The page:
Another annual DOAG conference has passed, and I can only say the very best about it: Perfectly organized, large and modern location, impressive list of well known speakers and over 2100 attendees – wow!
My presentation Best of RMAN was scheduled at the first slot on the first day, so I was a bit concerned whether many people would attend that early. It turned out that the room got so full that I was asked by the organizers to deliver the same talk again next day – which I happily did, again with a packed room :-)
Apart from speaking myself, I enjoyed very much to see friends and colleagues again, as well as people I knew from social media before but never met in person yet. Thank you all for your good company guys – I may appear a bit quiet and distanced sometimes, but I really appreciate you and our little conversations. Personal highlight: The lady who approached me at the stairs, shaking hands and telling me that she knew me from an Oracle University class that she liked so much :-)
There were many interesting presentations, just to mention some of those I attended myself:
Frits Hoogland with Oracle Exadata and database memory
In his very detailed talk, he emphasized the importance of using Huge Pages on Exadata and that MEMORY_TARGET aka Automatic Memory Management is not an option here.
Jonathan Lewis presented Five Hints for Optimising SQL
I’m always amazed how much this man knows and how good he is able to explain it to us mere mortals :-)
Lothar Flatz was presenting Anatomie eines SQL Befehls (how to do Oracle Performance Tuning with a scientific approach)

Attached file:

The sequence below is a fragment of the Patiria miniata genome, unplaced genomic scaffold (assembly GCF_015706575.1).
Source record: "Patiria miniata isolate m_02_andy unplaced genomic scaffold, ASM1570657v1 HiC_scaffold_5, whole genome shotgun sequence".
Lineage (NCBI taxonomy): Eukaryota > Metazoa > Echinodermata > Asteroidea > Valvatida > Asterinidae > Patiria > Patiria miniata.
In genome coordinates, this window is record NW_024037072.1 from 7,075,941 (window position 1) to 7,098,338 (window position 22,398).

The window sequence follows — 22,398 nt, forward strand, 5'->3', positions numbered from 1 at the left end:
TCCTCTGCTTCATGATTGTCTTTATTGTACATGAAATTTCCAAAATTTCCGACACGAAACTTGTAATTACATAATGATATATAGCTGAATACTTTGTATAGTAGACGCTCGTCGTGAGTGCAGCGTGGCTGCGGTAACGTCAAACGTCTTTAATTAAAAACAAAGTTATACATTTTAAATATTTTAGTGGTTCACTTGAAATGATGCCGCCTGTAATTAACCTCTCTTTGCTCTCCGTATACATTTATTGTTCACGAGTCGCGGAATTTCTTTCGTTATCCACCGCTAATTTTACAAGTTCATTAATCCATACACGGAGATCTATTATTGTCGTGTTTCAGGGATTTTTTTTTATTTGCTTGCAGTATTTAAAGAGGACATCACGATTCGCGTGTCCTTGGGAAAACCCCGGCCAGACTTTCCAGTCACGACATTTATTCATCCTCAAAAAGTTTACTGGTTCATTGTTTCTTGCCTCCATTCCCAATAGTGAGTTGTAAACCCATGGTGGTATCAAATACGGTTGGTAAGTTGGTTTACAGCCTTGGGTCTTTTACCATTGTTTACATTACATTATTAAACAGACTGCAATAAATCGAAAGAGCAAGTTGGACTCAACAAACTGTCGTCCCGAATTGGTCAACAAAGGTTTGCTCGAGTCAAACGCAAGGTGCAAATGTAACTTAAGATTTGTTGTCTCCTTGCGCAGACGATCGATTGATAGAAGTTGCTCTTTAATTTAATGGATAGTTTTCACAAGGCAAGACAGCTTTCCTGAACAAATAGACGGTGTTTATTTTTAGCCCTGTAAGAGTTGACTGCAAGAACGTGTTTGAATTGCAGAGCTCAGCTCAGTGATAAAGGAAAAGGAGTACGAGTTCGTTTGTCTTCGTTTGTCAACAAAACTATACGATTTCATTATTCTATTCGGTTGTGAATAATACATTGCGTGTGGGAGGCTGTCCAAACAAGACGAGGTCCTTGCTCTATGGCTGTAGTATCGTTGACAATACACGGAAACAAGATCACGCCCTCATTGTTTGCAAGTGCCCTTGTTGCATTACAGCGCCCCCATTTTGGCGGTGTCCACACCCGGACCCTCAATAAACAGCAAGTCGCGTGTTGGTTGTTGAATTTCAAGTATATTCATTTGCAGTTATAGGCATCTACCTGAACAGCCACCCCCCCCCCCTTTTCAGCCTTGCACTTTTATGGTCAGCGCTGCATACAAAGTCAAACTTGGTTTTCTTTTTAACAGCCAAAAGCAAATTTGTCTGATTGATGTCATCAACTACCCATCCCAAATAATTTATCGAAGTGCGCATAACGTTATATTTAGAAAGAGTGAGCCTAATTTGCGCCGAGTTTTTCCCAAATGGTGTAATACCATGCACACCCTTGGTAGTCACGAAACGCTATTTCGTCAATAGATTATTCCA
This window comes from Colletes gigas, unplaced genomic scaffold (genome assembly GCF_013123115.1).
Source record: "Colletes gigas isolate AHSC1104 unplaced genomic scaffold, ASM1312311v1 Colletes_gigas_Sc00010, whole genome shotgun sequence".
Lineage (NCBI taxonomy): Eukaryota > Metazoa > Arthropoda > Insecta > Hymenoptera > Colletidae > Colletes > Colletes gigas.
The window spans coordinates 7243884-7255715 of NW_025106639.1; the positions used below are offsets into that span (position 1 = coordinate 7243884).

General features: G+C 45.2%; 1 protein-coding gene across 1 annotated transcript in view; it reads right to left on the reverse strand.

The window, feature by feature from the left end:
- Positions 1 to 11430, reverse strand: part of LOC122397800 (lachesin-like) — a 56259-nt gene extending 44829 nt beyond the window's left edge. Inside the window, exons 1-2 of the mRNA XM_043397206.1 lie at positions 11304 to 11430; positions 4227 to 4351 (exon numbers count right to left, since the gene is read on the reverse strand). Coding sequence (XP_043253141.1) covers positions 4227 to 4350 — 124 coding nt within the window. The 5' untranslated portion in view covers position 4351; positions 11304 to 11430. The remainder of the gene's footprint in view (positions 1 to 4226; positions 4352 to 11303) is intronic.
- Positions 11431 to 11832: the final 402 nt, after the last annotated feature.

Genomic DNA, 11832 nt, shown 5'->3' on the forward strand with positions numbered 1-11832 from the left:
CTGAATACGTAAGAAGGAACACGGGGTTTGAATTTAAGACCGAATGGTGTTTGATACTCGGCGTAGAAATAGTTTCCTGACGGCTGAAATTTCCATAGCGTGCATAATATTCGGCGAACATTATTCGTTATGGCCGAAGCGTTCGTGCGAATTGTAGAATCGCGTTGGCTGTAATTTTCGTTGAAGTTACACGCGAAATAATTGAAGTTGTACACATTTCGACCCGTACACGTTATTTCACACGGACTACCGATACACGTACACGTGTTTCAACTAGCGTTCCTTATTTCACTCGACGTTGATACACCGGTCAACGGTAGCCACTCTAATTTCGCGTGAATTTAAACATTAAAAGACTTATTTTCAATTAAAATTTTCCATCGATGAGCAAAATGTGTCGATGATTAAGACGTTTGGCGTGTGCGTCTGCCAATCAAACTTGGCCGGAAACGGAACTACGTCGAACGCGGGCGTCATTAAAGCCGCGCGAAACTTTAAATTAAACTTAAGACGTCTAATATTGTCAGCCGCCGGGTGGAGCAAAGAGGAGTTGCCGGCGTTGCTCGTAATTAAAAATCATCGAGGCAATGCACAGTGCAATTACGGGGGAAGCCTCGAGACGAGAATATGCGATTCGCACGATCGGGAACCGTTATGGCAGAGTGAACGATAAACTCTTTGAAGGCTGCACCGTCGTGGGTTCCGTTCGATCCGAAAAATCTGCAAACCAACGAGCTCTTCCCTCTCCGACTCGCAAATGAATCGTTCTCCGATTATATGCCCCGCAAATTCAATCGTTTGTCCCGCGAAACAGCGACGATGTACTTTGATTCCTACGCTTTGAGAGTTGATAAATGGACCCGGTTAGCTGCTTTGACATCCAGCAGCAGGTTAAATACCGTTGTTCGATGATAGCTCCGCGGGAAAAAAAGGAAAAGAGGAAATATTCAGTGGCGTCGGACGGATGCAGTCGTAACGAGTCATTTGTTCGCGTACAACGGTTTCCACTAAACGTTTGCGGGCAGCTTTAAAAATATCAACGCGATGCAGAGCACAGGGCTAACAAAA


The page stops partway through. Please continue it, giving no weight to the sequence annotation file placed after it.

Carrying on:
During his very entertaining talk, he quoted no less than seven Oakies (including himself), so that was quite good advertising for the OakTable Network :-)
Frank Schneede delivered Eine Datenbank kommt selten allein (DB Cloning on Exadata using sparse diskgroups)
while Ulrike Schwinn presented Oracle DB Memory Techniken für mehr Performance (Overview about the meanwhile so many different ways to deal with memory in Oracle)
Couldn’t really catch her because she was running out of the picture all the time :-)
Martin Berger also did an interesting talk: Wie misst Oracle die Verwendung von Database Features? (How to make sense of DBA_FEATURE_USAGE STATISTICS)
I liked his presentation style with many live demonstrations very much!
My dear colleague Joel Goodman talked about Automatic Parallel Execution
Joel is what I call a ‘Standup Instructor’ – mention any database related topic and he will be able to deliver an excellent 30 minutes talk about it instantly :-)
A big THANK YOU to the many people from DOAG who helped to make that event take place again in such an impressive way! Hope to be there again next year.
First we see the facelift in the Open-Dialog. It's now the typical Windows-Dialog, where you have much more flexibility.
New features in the Convert-Dialog:
- New Feature "Converting to and from XML"
- Checkbox "Overwrite"
- Checkbox "Keep window open", if you have to convert many files at once.
Preferences-Dialog, Tab "General":
- The checkbox "Hide PL/SQL Compile Dialog" is new
- Web Browser location (Forms 11g: Tab "Runtime")
- Compiler Output is new
Tab "Subclass": No changes
Tab "Wizards": No changes
- The checkbox "Show URL Parameters" is new
- Application Server URL is much bigger!
- The Web Browser location vanished to Tab "General"
Are you attending UKOUG Apps15 (#ukoug_apps15) or Tech15 (#ukoug_tech15)? If so, you are in luck! Once again we will run our ever popular scavenger hunt with a twist. From December 7-9 we will be at the ICC in Birmingham, UK working with the UKOUG team to give you a fun way to explore the conference and win prizes along the way.
If you’re not familiar with this game, it is as if we are stamping a card (or your arm!) every time you do a task. But instead, we are using IoT technologies; Raspberry Pi, NFC stickers, and social media to give you points. This time we will hold a daily drawing. You only need to enter once, but the more tasks you complete the more chances you have to win. Each day has different tasks.